Fluoride in small quantities helps to strengthen teeth.  Too much fluoride prior to age 6 can sometimes cause mottling (fluorosis) of developing permanent teeth.  Like many things (such as iron, calcium, oxygen, and water) the right quantity can be helpful, but large quantities can be harmful.  The key is finding the correct balance for your child given their age, dietary habits, and oral hygiene habits.

While we have no fluoride in our water in Suffolk County, we realize that our children are ingesting fluoride from many other sources.  Dr. Schneider will help you formulate the correct fluoride usage schedule for your child based on their individual needs.

 

 

Emergency Care

Q Knocked Out Permanent Tooth
A Find the tooth. Handle the tooth by the top (crown), not by the root portion. You may rinse the tooth with cold water, but DO NOT clean or handle the root unnecessarily. Try to reinsert the tooth back in its socket. Have the child hold the tooth in place by gently biting on a clean gauze or cloth. If you cannot reinsert the tooth, transport the tooth in a cup of milk or saline. See a dentist IMMEDIATELY! Within 20 minutes is best. TIME IS A CRITICAL FACTOR!
Q Knocked OutPrimary (baby) Tooth
A Primary teeth should never be replanted because of the high risk of damaging the permanent tooth developing underneath.If the spot where the tooth came out is bleeding, fold and pack a clean gauze or cloth over the bleeding area. Have the child bite on the gauze with pressure for 15-20 minutes. This may repeated once. If bleeding persists see your child’s dentist.

 

Q Toothache
A Clean the area around the sore tooth gently with a soft toothbrush. Rinse the mouth vigorously with warm water or use dental floss to dislodge trapped food or debris. DO NOT place aspirin on the gum or on the aching tooth. If their face is swollen, apply a cold compress. Take Tylenol for pain, and see your child’s pediatric dentist as soon as possible.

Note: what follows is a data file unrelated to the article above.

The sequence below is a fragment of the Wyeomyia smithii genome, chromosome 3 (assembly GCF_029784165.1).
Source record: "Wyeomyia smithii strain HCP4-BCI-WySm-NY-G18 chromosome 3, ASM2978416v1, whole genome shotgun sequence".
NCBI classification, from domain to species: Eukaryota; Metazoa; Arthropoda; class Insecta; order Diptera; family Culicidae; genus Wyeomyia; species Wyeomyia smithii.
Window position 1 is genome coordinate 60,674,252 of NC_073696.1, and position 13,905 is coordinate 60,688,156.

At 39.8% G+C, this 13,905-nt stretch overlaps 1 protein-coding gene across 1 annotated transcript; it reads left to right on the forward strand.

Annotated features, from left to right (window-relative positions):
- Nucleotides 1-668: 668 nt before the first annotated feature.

Q Chipped or Broken Tooth
A Rinse any dirt from the injured area with warm water. If there is swelling, place a cold compress over the outside of the face in the area of the injury. DO NOT put ice directly on the tooth. Find and save any broken tooth fragments if possible. Take Tylenol for pain, and contact your child’s pediatric dentist as soon as possible.
Q Cut or BittenTongue, Lip or Cheek
A Apply ice to any bruised areas. If there is bleeding, apply firm pressure with a clean gauze or cloth. If bleeding does not stop significantly after 15 minutes or it cannot be controlled by simple pressure, call 911 or take the child to a hospital emergency room.
Q Broken Braces and Wires
A

If a broken appliance can be removed easily, take it out. If it cannot, cover the sharp or protruding portion with cotton balls, gauze, wax, or chewing gum. If a wire is stuck in the gums, cheek, or tongue, DO NOT remove it. Take the child to a dentist immediately. Loose or broken appliances which do not bother the child don’t usually require emergency attention.


Q Severe Blow to the Head, or Fractured Jaw
A Call 911 and seek IMMEDIATE EMERGENCY CARE. Remember an emergency medical team may be able to get to you faster than you can reach a hospital.
 

 

 

 

Useful Dental Websites

Q What are some trusted dental websites?
A

American Dental Association public section (website)

American Academy of Pediatric Dentistry parent section (website)